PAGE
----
Our Physical World
Tips for Success
1. Come to class.
The course is important for you to learn about the world you live in.
2. Be prepared for
Look at the syllabus and read the relevant material in the book before you come to class. Don't expect to understand everything at the
first reading, but at least have an idea about what's going on. After the lecture, re-read the chapter and
make notes about the important concepts. Writing up your own thoughts
allows you to carefully think through and organize all the details. In particular, ask yourself questions to test
your knowledge and try to apply what you are learning to simple
situations to see if you get the correct answers. The
homework assignments will assist you here. Challenging
your knowledge is a key step for correcting your misconceptions. It is essential for your learning, and it will
greatly assist your understanding of the material. Remember
that for college-level work, you should expect to spend at
least two hours of work outside of class for every hour of class
3. Ask questions during
the lecture, if something is not clear to you.
4. Keep up with the course
this course many concepts rely on your understanding of prior material. If you get behind, you will quickly become
lost. The lectures will generally follow
the textbook, although not everything in the book will be covered.
5. Do not think you
are the only person, who does not understand something. There are always new ideas
and concepts in a course, and it will take a while to understand
them. Please do not be reluctant to ask for extra help from me
if something confuses you. You can send me e-mail with questions,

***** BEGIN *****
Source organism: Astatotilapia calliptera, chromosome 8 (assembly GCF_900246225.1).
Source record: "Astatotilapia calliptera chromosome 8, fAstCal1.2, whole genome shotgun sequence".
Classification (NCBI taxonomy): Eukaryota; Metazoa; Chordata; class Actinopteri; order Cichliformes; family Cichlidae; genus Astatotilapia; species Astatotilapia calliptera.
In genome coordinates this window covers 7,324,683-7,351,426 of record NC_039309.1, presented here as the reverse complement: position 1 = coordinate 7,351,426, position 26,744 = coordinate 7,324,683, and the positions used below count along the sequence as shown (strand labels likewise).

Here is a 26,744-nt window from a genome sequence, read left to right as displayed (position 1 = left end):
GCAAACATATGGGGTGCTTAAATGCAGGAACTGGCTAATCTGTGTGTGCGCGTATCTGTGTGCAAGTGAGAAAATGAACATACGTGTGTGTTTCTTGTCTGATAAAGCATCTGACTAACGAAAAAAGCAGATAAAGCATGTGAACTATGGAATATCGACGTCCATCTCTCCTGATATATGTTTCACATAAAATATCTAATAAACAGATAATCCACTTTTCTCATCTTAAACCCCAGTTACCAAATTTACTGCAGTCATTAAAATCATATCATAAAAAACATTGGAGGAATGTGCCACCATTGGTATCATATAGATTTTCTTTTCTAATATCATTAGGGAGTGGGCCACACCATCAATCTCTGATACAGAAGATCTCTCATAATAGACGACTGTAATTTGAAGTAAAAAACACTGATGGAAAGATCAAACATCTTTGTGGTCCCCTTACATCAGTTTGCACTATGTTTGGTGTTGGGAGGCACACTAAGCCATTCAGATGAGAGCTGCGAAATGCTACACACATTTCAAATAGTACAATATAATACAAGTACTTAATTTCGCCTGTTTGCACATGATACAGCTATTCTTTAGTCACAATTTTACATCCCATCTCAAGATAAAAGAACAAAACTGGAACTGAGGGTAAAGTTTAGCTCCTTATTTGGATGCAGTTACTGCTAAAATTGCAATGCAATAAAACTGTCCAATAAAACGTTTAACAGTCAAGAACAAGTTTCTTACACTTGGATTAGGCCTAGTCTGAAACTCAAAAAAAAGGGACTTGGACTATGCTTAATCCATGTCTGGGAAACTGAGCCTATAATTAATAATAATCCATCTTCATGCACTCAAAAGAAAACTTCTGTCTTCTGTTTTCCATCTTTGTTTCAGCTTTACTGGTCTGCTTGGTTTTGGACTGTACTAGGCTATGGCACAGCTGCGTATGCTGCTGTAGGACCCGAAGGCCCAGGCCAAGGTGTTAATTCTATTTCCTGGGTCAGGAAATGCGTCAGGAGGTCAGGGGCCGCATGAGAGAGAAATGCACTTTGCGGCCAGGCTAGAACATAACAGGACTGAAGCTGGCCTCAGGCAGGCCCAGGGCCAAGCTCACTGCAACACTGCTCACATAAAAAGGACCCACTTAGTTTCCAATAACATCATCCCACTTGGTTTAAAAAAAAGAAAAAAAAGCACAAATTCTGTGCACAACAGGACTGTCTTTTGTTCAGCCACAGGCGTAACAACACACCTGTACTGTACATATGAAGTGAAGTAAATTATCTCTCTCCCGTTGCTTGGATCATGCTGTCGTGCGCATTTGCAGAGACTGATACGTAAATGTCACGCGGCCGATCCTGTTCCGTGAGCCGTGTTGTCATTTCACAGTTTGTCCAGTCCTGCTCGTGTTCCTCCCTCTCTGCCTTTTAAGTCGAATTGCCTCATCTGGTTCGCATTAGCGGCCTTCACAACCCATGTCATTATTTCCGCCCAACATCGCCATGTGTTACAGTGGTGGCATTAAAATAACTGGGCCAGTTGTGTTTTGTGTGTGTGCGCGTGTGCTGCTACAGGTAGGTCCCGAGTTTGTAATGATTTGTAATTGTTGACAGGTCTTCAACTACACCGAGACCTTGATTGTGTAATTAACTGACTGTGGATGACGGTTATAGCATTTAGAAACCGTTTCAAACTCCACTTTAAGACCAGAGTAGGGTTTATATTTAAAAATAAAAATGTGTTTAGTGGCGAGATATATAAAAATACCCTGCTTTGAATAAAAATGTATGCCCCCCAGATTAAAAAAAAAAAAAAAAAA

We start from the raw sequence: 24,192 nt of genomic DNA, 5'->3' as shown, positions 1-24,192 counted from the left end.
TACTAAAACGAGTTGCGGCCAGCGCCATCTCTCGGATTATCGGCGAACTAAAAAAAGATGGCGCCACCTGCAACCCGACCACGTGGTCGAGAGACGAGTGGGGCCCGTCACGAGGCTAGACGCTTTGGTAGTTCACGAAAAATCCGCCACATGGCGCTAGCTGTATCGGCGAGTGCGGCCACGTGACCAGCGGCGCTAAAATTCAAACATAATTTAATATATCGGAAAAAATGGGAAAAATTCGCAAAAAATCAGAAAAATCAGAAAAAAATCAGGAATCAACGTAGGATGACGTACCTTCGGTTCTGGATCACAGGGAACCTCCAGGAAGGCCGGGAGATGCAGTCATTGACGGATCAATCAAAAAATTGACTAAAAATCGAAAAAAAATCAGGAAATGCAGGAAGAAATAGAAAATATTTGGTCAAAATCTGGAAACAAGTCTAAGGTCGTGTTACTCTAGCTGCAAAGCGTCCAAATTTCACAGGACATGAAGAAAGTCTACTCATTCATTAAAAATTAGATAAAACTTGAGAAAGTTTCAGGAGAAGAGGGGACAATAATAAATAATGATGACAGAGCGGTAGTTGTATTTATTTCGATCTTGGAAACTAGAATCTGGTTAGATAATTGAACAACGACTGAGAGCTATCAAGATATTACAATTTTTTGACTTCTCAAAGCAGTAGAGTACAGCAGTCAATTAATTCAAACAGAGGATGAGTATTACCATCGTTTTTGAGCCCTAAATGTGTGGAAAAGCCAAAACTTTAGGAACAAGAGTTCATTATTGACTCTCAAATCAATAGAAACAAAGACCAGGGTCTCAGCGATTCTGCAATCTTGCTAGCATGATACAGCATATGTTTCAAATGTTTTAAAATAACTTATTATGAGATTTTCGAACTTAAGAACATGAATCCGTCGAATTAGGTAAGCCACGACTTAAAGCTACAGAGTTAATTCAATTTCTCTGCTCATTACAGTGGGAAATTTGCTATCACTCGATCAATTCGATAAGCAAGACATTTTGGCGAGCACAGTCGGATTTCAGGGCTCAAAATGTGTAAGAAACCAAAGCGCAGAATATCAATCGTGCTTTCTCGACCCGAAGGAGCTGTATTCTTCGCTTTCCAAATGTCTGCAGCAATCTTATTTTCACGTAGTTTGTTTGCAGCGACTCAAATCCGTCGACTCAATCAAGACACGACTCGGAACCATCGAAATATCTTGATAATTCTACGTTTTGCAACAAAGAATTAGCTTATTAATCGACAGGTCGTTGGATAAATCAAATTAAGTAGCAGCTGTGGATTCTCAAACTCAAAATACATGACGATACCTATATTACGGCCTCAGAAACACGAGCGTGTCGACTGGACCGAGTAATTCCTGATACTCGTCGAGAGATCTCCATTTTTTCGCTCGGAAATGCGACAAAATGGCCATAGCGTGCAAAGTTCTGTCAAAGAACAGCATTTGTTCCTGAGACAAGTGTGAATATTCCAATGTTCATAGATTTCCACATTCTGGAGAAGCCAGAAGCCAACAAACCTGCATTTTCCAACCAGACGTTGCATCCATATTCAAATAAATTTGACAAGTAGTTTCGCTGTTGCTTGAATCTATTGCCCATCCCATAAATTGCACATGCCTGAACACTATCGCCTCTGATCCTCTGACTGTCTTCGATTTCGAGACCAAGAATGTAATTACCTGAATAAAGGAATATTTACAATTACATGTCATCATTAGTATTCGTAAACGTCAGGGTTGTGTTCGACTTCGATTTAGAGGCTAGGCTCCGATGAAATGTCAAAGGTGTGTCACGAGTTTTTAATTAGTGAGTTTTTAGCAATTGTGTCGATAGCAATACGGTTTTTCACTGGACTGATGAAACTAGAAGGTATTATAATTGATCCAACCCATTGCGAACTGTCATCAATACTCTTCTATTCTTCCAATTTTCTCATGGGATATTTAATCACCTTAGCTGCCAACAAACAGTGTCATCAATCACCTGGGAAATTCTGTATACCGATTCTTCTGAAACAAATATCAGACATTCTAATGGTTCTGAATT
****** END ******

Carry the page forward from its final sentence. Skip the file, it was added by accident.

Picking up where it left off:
come to my office during the hours posted on the course website, or set
up an appointment at another time.
6. Form study groups. I
strongly encourage you to form study groups (a group of two or three
students that can get together on a regular basis) to talk about the
homework problems and to study for exams. These
groups work best when all members participate equally. As
they say, two (or three) heads are better than one. Also
the different viewpoints and perspectives offered in a small group can
help you see the problem from a different viewpoint and help you learn
other ways of tackling a problem. Try
explaining your answers to the other members of the group. If
you can’t explain it, you probably don’t understand it very well. Also verbalizing the answer forces you to
organize your thoughts so that you can present them in a logical
7. Check out the recommended web
links. The links contain useful information related to the
course and may help you to understand the material better. The web
materials may get you interested in particular problems. Interest is the
best engine of learning. The links contain a lot of nice pictures to
enjoy while learning.
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